Should we sing in Latin"
  • From an Anglican List:

    I occasionally use the Kyrie and keep it in the Greek rather than use the English translation. I know that's not Latin, but same principle really....If you use Latin with the congregation, keep the setting simple. Can't think of any settings offhand that might be good. I'm sure other listers can.

    Sent: Friday, January 09, 2009 9:27 AM
    Subject: [Anglican-Music] Can/should I use Latin?

    I'm exploring the possibility of using Latin at my (Episcopal) church. My rector seems open to the idea. Obviously, I could (and do) use Latin for choral anthems, but I want to look at using it in other parts of the service. The "ordinary" parts of the mass are particularly attractive to me, because they get used regularly. I'm thinking along the lines of having the entire congregation sing the Latin bits, not just the choir. Lent might be a good time to try out this idea.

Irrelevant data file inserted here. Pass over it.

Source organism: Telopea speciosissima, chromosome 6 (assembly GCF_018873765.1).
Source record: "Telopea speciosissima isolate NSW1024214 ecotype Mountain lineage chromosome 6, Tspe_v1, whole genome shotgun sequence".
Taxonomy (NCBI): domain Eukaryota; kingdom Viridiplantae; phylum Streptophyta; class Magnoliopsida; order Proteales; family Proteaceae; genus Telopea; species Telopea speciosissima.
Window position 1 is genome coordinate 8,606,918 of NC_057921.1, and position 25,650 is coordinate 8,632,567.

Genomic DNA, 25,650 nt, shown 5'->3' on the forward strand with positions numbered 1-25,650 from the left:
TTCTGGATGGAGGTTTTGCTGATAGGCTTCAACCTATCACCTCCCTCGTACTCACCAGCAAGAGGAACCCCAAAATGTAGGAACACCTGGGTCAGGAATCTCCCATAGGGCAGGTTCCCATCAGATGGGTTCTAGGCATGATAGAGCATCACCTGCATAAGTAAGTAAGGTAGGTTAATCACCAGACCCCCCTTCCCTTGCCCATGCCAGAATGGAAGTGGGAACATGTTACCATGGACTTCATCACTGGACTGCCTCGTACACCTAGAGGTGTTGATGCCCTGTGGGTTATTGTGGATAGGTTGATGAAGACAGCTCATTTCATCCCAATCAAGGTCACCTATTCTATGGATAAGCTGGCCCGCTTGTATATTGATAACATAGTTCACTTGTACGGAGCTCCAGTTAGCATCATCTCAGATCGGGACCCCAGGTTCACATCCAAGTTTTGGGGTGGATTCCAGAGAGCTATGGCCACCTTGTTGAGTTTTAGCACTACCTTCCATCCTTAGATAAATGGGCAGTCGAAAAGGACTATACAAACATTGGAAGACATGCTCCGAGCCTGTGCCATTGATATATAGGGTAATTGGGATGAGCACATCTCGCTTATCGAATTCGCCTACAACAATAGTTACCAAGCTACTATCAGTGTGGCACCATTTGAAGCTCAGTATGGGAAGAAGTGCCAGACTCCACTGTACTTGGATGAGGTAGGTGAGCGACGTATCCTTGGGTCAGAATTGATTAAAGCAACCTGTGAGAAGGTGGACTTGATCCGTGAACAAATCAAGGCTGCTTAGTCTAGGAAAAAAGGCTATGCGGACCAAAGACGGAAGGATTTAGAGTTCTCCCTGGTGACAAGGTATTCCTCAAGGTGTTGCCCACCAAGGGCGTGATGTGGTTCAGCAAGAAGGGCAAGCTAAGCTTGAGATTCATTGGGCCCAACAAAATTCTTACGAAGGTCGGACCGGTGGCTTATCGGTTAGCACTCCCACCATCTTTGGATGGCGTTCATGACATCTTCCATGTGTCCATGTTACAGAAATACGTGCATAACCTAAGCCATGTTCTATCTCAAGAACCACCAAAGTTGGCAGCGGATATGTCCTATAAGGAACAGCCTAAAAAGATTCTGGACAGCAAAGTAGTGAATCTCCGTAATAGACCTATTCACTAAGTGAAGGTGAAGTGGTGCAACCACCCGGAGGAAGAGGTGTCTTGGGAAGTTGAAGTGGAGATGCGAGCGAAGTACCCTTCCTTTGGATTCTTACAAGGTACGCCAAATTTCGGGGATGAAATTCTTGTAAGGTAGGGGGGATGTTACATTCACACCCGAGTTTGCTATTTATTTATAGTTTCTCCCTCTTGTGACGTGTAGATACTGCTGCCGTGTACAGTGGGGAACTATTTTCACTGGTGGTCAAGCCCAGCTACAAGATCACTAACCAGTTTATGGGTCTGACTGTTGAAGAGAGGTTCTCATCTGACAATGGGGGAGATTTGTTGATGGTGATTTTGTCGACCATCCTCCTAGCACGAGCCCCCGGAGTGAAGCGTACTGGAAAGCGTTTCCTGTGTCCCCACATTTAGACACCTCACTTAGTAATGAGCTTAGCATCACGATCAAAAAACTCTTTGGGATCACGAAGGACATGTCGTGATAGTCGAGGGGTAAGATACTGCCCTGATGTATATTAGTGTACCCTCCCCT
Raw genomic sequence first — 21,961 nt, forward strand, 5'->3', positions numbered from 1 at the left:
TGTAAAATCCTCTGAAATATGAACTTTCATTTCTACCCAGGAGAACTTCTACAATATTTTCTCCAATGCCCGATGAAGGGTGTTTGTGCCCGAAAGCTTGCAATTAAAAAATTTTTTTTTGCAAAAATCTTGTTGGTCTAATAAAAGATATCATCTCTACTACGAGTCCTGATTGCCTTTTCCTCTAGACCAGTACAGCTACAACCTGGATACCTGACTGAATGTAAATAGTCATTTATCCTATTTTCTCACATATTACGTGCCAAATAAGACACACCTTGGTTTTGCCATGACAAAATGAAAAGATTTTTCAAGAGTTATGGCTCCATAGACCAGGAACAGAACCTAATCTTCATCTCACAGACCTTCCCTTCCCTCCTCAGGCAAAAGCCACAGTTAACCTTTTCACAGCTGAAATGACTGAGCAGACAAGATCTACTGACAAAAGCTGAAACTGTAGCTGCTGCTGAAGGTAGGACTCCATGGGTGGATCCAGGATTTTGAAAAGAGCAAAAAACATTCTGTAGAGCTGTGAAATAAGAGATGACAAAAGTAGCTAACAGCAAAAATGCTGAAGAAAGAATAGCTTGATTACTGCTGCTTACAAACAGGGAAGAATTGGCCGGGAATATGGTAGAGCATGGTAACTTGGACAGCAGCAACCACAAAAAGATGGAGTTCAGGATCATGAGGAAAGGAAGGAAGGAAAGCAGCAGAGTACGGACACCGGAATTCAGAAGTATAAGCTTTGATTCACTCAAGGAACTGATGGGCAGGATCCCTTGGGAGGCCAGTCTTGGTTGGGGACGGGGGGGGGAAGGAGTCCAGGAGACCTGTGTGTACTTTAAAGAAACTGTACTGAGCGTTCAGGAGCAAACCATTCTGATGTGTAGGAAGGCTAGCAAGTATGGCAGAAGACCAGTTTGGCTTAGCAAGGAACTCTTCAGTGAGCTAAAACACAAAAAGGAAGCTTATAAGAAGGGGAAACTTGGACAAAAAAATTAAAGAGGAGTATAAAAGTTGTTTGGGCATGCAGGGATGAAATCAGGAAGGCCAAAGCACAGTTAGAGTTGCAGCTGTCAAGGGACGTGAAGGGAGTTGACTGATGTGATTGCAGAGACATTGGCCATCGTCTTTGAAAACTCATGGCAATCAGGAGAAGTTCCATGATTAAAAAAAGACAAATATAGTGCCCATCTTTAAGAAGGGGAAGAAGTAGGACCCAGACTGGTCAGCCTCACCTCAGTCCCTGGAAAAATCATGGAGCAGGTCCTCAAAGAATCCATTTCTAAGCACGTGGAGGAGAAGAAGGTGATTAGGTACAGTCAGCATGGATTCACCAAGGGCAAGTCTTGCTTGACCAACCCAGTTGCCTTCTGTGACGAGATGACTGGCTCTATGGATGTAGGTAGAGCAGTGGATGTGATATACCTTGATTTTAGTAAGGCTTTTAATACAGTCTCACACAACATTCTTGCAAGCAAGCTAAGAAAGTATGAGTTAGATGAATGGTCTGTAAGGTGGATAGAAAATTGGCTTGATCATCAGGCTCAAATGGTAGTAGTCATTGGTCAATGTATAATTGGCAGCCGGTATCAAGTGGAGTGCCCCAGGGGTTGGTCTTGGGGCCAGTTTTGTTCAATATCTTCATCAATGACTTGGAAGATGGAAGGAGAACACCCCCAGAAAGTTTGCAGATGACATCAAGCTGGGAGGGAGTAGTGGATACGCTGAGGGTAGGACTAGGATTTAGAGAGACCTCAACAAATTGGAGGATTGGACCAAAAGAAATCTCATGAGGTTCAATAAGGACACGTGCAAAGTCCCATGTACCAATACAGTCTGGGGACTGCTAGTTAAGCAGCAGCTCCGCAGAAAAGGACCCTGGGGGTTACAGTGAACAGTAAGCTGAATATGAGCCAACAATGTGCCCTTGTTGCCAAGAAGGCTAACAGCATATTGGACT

Based on the little research I've done, Latin doesn't seem to be used much in Episcopal/Anglican services. I haven't found any specific prohibitions, but use of the local vernacular language seems to be a central part of the Anglican tradition from its earliest days. I fear being accused of taking things in a Roman Catholic direction, which is definitely *NOT* my intent (meaning no offense to Roman Catholics).

    Has anyone had any experience going down this path?


    -- Ed


    My comment:

    Yes, there are others that have tried this, and they have been usually very unsuccessful, been yelled at, gotten hate mail, and have been the target of concerted efforts of complaints and pressure on the Pastor to stop this awful practice of using Latin. But then, I'm only talking about Roman Catholic parishes....